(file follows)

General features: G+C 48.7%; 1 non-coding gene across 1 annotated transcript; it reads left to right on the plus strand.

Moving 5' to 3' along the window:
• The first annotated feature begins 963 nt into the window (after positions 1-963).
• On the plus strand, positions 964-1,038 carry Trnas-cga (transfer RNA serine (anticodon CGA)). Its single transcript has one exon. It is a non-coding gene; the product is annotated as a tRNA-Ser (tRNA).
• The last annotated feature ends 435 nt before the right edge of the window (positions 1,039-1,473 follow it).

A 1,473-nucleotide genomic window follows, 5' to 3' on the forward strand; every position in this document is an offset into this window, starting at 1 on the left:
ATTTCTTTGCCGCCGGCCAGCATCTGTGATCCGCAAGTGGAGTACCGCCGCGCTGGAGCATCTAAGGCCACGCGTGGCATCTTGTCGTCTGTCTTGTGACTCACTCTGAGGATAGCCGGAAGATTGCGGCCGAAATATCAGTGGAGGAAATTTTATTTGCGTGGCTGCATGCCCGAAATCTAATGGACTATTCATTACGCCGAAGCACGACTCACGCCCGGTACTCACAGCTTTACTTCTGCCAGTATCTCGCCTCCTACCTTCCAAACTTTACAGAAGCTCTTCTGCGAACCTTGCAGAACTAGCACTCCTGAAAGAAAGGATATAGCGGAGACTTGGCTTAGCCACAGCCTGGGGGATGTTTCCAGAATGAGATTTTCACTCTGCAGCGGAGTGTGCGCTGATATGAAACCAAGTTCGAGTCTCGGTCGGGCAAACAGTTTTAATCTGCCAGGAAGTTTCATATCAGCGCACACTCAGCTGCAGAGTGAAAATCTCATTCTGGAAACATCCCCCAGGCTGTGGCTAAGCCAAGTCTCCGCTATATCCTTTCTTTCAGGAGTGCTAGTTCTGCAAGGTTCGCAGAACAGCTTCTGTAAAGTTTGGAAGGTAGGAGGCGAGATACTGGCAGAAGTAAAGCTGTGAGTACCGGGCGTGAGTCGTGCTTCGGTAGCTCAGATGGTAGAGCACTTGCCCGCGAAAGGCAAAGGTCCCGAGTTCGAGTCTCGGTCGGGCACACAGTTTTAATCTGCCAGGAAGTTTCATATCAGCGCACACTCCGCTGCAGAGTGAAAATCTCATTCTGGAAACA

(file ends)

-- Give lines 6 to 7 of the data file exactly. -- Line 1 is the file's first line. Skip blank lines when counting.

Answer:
A 1,473-nucleotide genomic window follows, 5' to 3' on the forward strand; every position in this document is an offset into this window, starting at 1 on the left:
ATTTCTTTGCCGCCGGCCAGCATCTGTGATCCGCAAGTGGAGTACCGCCGCGCTGGAGCATCTAAGGCCACGCGTGGCATCTTGTCGTCTGTCTTGTGACTCACTCTGAGGATAGCCGGAAGATTGCGGCCGAAATATCAGTGGAGGAAATTTTATTTGCGTGGCTGCATGCCCGAAATCTAATGGACTATTCATTACGCCGAAGCACGACTCACGCCCGGTACTCACAGCTTTACTTCTGCCAGTATCTCGCCTCCTACCTTCCAAACTTTACAGAAGCTCTTCTGCGAACCTTGCAGAACTAGCACTCCTGAAAGAAAGGATATAGCGGAGACTTGGCTTAGCCACAGCCTGGGGGATGTTTCCAGAATGAGATTTTCACTCTGCAGCGGAGTGTGCGCTGATATGAAACCAAGTTCGAGTCTCGGTCGGGCAAACAGTTTTAATCTGCCAGGAAGTTTCATATCAGCGCACACTCAGCTGCAGAGTGAAAATCTCATTCTGGAAACATCCCCCAGGCTGTGGCTAAGCCAAGTCTCCGCTATATCCTTTCTTTCAGGAGTGCTAGTTCTGCAAGGTTCGCAGAACAGCTTCTGTAAAGTTTGGAAGGTAGGAGGCGAGATACTGGCAGAAGTAAAGCTGTGAGTACCGGGCGTGAGTCGTGCTTCGGTAGCTCAGATGGTAGAGCACTTGCCCGCGAAAGGCAAAGGTCCCGAGTTCGAGTCTCGGTCGGGCACACAGTTTTAATCTGCCAGGAAGTTTCATATCAGCGCACACTCCGCTGCAGAGTGAAAATCTCATTCTGGAAACA